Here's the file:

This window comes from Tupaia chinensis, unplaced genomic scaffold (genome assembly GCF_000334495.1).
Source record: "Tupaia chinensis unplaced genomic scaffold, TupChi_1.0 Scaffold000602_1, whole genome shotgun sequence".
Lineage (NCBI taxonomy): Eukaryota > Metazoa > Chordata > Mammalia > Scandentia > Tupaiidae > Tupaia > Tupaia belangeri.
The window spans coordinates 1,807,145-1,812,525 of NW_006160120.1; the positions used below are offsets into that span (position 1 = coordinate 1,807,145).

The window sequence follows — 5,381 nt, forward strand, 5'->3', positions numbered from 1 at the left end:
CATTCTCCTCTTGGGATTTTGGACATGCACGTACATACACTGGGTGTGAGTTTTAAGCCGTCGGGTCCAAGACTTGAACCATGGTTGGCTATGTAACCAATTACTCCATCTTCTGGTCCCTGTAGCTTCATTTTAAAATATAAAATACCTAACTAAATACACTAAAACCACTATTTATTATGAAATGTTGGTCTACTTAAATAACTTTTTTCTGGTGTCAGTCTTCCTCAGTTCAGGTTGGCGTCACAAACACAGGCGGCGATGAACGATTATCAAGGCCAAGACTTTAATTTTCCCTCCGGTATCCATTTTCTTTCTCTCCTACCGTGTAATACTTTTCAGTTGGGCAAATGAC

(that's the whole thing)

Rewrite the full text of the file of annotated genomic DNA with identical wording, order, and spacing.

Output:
This window comes from Tupaia chinensis, unplaced genomic scaffold (genome assembly GCF_000334495.1).
Source record: "Tupaia chinensis unplaced genomic scaffold, TupChi_1.0 Scaffold000602_1, whole genome shotgun sequence".
Lineage (NCBI taxonomy): Eukaryota > Metazoa > Chordata > Mammalia > Scandentia > Tupaiidae > Tupaia > Tupaia belangeri.
The window spans coordinates 1,807,145-1,812,525 of NW_006160120.1; the positions used below are offsets into that span (position 1 = coordinate 1,807,145).

The window sequence follows — 5,381 nt, forward strand, 5'->3', positions numbered from 1 at the left end:
CATTCTCCTCTTGGGATTTTGGACATGCACGTACATACACTGGGTGTGAGTTTTAAGCCGTCGGGTCCAAGACTTGAACCATGGTTGGCTATGTAACCAATTACTCCATCTTCTGGTCCCTGTAGCTTCATTTTAAAATATAAAATACCTAACTAAATACACTAAAACCACTATTTATTATGAAATGTTGGTCTACTTAAATAACTTTTTTCTGGTGTCAGTCTTCCTCAGTTCAGGTTGGCGTCACAAACACAGGCGGCGATGAACGATTATCAAGGCCAAGACTTTAATTTTCCCTCCGGTATCCATTTTCTTTCTCTCCTACCGTGTAATACTTTTCAGTTGGGCAAATGAC